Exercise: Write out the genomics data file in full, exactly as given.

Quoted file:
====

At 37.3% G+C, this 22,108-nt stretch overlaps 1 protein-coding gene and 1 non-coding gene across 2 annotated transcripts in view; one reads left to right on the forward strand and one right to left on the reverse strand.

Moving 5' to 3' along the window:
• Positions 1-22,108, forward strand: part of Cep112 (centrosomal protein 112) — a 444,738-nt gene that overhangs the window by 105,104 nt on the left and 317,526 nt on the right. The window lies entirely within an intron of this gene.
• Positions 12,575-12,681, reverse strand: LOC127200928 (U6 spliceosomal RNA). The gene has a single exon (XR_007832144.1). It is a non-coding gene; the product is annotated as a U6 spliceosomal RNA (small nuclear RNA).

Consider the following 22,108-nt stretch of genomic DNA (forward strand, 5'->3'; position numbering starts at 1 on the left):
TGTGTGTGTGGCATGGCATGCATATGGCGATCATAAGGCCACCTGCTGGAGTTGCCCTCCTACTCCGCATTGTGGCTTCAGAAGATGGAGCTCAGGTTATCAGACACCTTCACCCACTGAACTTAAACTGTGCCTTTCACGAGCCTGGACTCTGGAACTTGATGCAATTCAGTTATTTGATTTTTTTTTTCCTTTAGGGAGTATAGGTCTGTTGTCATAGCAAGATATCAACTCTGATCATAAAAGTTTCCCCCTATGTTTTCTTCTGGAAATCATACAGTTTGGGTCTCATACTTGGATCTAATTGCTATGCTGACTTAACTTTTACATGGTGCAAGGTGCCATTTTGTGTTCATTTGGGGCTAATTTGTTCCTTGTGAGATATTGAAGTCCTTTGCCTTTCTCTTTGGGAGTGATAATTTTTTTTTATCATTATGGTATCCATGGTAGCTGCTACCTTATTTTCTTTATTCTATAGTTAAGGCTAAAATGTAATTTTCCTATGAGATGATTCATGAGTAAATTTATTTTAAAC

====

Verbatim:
At 37.3% G+C, this 22,108-nt stretch overlaps 1 protein-coding gene and 1 non-coding gene across 2 annotated transcripts in view; one reads left to right on the forward strand and one right to left on the reverse strand.

Moving 5' to 3' along the window:
• Positions 1-22,108, forward strand: part of Cep112 (centrosomal protein 112) — a 444,738-nt gene that overhangs the window by 105,104 nt on the left and 317,526 nt on the right. The window lies entirely within an intron of this gene.
• Positions 12,575-12,681, reverse strand: LOC127200928 (U6 spliceosomal RNA). The gene has a single exon (XR_007832144.1). It is a non-coding gene; the product is annotated as a U6 spliceosomal RNA (small nuclear RNA).

Consider the following 22,108-nt stretch of genomic DNA (forward strand, 5'->3'; position numbering starts at 1 on the left):
TGTGTGTGTGGCATGGCATGCATATGGCGATCATAAGGCCACCTGCTGGAGTTGCCCTCCTACTCCGCATTGTGGCTTCAGAAGATGGAGCTCAGGTTATCAGACACCTTCACCCACTGAACTTAAACTGTGCCTTTCACGAGCCTGGACTCTGGAACTTGATGCAATTCAGTTATTTGATTTTTTTTTTCCTTTAGGGAGTATAGGTCTGTTGTCATAGCAAGATATCAACTCTGATCATAAAAGTTTCCCCCTATGTTTTCTTCTGGAAATCATACAGTTTGGGTCTCATACTTGGATCTAATTGCTATGCTGACTTAACTTTTACATGGTGCAAGGTGCCATTTTGTGTTCATTTGGGGCTAATTTGTTCCTTGTGAGATATTGAAGTCCTTTGCCTTTCTCTTTGGGAGTGATAATTTTTTTTTATCATTATGGTATCCATGGTAGCTGCTACCTTATTTTCTTTATTCTATAGTTAAGGCTAAAATGTAATTTTCCTATGAGATGATTCATGAGTAAATTTATTTTAAAC